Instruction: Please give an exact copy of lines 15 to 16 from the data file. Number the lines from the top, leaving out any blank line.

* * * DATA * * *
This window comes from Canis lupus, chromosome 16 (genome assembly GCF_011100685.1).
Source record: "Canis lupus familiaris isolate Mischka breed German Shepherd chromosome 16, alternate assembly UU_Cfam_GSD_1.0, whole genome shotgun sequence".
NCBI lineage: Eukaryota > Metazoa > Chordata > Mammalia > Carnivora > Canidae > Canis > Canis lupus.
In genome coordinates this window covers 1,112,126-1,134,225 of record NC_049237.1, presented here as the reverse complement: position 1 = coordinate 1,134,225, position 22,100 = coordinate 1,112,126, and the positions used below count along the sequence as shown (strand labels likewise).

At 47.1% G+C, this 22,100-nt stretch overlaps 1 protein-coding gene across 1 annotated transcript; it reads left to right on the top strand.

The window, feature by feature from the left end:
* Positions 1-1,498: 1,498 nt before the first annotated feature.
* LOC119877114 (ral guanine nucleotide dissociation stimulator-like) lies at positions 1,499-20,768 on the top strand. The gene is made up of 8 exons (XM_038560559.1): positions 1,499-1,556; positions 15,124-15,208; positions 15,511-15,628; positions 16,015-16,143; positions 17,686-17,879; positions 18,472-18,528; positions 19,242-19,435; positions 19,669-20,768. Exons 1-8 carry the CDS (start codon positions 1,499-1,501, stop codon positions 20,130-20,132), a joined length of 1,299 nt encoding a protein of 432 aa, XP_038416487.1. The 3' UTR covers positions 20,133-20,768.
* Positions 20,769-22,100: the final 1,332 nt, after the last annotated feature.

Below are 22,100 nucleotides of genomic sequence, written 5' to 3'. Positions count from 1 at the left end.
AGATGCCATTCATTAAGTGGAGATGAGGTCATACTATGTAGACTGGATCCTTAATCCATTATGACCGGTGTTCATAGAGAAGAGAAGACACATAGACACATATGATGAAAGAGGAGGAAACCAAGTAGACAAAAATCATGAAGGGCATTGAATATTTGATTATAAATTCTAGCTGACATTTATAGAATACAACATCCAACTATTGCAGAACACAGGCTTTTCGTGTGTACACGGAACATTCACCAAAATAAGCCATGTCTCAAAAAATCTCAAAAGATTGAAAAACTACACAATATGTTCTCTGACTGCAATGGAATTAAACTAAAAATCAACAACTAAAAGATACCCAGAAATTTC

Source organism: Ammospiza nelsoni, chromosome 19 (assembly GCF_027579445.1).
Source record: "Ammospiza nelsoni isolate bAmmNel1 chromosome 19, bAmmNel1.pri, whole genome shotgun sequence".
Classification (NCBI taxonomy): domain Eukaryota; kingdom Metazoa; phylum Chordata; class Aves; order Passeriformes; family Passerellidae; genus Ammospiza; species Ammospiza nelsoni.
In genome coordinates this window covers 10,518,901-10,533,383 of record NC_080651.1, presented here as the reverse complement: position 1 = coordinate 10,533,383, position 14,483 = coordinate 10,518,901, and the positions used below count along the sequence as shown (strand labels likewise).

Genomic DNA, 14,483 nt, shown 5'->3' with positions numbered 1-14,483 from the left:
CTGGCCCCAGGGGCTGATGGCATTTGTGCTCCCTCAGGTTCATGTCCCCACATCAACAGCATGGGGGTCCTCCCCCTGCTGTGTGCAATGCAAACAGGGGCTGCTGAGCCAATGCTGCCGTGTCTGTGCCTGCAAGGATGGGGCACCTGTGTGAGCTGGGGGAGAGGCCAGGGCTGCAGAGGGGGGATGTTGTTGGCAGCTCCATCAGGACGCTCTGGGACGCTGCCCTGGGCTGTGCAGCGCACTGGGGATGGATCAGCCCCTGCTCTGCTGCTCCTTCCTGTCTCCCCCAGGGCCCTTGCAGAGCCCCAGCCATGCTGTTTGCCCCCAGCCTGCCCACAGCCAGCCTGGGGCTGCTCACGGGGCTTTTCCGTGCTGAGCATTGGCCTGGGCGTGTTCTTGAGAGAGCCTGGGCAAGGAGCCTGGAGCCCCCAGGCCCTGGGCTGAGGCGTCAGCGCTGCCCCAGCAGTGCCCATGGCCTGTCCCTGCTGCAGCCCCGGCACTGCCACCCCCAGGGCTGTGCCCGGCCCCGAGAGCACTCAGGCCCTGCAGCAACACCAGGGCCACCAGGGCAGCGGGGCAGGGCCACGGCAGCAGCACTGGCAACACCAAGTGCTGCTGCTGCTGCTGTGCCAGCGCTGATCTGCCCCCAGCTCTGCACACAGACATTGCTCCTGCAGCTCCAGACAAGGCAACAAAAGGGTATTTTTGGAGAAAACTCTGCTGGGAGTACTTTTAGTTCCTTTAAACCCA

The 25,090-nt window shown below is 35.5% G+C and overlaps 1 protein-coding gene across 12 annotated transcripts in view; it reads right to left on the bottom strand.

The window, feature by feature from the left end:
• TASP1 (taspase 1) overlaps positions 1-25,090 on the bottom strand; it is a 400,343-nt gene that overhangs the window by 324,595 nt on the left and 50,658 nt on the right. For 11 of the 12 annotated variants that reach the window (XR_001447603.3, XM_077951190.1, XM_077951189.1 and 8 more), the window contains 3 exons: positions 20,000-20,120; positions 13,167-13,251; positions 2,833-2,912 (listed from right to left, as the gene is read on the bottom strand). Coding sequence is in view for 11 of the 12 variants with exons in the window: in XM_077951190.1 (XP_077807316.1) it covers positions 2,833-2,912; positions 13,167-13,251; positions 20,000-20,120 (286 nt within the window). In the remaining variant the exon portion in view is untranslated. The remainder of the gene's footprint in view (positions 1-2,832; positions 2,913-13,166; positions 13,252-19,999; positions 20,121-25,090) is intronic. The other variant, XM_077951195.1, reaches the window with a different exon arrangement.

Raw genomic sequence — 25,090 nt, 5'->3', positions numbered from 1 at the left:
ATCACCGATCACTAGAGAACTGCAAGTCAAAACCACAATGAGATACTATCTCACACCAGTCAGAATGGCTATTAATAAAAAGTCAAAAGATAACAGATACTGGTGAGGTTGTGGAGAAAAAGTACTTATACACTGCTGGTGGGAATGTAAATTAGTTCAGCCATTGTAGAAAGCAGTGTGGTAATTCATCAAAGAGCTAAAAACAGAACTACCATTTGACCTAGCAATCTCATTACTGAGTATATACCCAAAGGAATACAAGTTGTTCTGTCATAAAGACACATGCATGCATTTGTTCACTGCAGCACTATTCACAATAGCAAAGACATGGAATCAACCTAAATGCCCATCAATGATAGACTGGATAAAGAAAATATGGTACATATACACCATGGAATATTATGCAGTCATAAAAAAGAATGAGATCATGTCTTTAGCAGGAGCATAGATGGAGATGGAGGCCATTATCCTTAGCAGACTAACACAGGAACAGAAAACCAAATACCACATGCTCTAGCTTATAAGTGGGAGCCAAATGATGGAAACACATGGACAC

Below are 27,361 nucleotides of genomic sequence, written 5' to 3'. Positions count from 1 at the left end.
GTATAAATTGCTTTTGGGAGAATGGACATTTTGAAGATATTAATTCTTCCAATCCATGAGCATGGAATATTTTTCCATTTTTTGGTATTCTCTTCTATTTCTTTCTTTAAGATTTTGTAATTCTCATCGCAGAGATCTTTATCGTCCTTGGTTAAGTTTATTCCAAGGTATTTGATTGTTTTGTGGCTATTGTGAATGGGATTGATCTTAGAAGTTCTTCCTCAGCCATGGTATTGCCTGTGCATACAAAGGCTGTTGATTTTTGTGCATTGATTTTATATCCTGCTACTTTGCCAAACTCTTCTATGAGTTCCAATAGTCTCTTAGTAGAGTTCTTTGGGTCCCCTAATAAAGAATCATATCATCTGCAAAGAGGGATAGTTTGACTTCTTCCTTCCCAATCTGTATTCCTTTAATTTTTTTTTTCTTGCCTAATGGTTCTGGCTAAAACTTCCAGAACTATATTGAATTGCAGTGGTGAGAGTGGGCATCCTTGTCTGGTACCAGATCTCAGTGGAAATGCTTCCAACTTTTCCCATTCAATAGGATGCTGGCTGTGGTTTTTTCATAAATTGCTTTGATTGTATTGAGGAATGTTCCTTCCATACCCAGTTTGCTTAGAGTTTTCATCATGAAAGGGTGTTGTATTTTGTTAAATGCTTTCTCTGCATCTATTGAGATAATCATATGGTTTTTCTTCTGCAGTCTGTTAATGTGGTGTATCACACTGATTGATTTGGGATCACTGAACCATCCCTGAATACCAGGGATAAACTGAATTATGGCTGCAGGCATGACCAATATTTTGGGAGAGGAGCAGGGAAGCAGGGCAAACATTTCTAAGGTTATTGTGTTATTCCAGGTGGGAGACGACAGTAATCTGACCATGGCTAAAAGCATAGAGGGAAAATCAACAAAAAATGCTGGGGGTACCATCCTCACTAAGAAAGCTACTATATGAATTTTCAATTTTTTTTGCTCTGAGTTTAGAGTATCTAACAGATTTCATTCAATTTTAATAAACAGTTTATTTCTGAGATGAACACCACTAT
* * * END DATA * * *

In genome coordinates this window covers 10,518,901-10,533,383 of record NC_080651.1, presented here as the reverse complement: position 1 = coordinate 10,533,383, position 14,483 = coordinate 10,518,901, and the positions used below count along the sequence as shown (strand labels likewise).

Genomic DNA, 14,483 nt, shown 5'->3' with positions numbered 1-14,483 from the left: